Tag Archives: Mantra

How to Boost Your Performance through Rituals with James Lipton

How do you prepare yourself for a new activity? I didn’t put too much thought into this until I was at a conference a few years ago. I can’t remember the topic but I distinctly recall standing at a urinal when a guy walked into the bathroom and shouted at the mirror, “You are Lizard King! You can do anything!” He then left as quickly as he had appeared.

Ten minutes later I was shocked as the “Lizard King” was introduced as the keynote speaker. After the presentation, I asked him about his display. He wasn’t embarrassed, although he claimed that he didn’t see anyone in the bathroom. The keynote stated that it’s simply his pre-speech ritual. “It must psych you up?” I asked. “It use to,” he responded, “now it’s just something I do to center myself before I stand in front of a crowd.”

Similarly, in a recent interview, Inside the Actors Studio host James Lipton discussed his pre-show rituals. It begins with the hours of meticulous research Lipton conducts on the person being interviewed. This can take months and Lipton prefers to do it by himself. He then transcribes his notes onto his trademark blue index cards and marks them up with post-it tabs and highlighters before they are neatly stacked in a 10-inch pile on his desk while taping the show.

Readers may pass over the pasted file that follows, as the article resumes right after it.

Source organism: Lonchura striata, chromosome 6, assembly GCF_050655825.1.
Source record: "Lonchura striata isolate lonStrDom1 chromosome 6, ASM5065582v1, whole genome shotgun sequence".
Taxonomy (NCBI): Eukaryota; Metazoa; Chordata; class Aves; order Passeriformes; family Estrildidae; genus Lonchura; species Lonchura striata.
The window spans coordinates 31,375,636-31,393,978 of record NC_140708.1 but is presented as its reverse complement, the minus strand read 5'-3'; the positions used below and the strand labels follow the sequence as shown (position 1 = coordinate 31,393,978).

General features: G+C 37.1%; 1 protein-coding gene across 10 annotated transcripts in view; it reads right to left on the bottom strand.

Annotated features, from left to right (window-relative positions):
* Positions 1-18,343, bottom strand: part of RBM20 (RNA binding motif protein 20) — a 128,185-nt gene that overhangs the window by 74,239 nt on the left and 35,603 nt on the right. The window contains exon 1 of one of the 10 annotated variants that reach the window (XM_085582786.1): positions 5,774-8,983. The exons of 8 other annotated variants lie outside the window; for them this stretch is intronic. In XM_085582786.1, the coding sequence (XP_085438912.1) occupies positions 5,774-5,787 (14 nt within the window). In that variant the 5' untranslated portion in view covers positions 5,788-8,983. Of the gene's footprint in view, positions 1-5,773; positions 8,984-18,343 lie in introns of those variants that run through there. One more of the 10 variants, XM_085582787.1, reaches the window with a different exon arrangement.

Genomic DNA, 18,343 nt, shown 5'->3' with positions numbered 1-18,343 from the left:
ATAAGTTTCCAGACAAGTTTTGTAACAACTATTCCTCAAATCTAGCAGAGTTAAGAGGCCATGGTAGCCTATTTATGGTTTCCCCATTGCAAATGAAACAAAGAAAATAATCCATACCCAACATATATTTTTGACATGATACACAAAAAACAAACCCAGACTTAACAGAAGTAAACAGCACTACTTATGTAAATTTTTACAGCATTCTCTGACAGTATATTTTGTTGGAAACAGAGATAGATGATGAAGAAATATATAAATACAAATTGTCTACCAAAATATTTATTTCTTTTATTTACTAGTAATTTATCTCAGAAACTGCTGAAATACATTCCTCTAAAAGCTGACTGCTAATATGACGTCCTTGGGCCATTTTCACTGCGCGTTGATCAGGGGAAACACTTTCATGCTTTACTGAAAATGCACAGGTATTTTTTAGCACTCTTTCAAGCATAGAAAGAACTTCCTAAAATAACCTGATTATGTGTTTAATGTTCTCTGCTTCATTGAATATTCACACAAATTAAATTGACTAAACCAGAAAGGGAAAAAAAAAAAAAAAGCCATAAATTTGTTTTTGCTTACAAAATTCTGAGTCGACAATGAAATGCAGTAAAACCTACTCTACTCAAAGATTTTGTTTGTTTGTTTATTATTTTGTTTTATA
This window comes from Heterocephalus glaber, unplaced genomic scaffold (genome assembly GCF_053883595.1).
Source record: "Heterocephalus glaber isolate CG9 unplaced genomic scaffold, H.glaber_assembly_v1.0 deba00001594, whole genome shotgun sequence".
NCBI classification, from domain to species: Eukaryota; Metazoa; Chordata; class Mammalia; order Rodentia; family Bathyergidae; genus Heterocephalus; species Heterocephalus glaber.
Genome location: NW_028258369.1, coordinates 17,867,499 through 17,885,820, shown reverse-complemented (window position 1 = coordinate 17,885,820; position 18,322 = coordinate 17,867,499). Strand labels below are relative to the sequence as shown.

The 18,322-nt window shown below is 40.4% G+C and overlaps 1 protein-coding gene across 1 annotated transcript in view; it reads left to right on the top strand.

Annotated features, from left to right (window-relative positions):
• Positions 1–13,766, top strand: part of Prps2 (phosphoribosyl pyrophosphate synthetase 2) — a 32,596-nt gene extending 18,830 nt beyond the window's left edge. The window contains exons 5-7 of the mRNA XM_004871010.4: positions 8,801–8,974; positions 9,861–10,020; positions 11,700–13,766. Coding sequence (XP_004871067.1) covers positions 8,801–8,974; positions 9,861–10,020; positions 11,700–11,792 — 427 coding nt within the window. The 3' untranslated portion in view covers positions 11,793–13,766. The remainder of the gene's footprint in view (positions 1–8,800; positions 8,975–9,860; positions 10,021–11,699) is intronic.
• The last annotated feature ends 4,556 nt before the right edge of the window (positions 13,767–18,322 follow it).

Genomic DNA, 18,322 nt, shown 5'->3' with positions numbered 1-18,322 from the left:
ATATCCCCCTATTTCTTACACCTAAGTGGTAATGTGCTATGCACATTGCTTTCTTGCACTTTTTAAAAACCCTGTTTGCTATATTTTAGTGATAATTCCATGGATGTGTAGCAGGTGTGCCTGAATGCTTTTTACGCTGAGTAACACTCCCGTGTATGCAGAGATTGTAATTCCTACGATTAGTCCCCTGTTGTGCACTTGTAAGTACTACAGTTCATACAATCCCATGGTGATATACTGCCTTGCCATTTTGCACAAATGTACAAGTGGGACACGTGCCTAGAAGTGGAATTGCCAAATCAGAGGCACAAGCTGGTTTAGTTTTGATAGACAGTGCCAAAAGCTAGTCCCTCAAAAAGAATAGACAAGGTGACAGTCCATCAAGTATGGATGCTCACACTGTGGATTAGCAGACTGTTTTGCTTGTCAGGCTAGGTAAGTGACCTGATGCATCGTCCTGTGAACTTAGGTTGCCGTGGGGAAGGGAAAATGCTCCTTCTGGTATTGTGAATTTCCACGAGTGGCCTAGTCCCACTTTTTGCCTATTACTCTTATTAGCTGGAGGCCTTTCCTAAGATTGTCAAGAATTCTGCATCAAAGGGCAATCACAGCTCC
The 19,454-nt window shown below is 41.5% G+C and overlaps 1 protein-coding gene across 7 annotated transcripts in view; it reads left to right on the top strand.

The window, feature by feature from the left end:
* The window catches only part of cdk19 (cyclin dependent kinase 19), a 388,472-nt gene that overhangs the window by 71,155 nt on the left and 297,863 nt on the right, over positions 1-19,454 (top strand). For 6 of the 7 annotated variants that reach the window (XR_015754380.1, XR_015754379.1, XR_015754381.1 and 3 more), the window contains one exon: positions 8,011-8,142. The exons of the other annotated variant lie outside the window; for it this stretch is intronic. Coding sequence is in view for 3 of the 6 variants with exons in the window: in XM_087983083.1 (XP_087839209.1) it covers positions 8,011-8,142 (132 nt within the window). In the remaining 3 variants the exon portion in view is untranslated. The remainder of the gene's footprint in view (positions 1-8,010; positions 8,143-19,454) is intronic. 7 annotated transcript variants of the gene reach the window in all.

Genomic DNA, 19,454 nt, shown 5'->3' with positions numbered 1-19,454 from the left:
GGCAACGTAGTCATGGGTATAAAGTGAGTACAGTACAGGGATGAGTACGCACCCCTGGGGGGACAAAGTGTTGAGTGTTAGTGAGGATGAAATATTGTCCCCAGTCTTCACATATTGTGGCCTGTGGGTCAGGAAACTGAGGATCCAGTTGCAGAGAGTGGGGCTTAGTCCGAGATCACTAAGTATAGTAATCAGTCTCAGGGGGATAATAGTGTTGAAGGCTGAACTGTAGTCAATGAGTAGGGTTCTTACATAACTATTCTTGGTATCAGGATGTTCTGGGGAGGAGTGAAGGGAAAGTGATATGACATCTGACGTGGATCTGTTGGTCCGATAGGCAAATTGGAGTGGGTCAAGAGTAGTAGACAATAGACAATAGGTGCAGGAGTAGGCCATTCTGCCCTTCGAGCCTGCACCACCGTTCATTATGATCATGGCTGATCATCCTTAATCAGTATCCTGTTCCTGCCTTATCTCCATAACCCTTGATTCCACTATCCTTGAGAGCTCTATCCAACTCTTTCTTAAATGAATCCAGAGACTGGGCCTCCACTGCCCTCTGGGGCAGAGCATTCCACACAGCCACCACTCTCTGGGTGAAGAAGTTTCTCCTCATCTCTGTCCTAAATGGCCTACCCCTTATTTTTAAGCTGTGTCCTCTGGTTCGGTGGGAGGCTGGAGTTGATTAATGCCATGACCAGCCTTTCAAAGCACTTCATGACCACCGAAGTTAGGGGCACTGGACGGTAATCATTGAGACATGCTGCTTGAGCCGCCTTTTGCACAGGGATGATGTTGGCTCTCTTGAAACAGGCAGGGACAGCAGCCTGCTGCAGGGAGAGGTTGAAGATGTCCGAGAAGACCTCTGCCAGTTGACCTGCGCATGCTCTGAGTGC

My nightmare, somebody steals my cards.—James Lipton

Rituals like Lipton and the Lizard King are more than simply superstition or habit; they have been shown to have a positive affect on performance. In a study published in Organizational Behavior and Human Decision Processes, Alison Woods Brooks found that many top-level performers use rituals to help them prepare. These rituals significantly reduce anxiety and produce a higher quality work product. By mitigating the distracting, disruptive indicators associated with anxiety through pre-performance routines, Brooks concluded, “although some may dismiss rituals as irrational, those who enact rituals may well outperform the skeptics who forgo them.”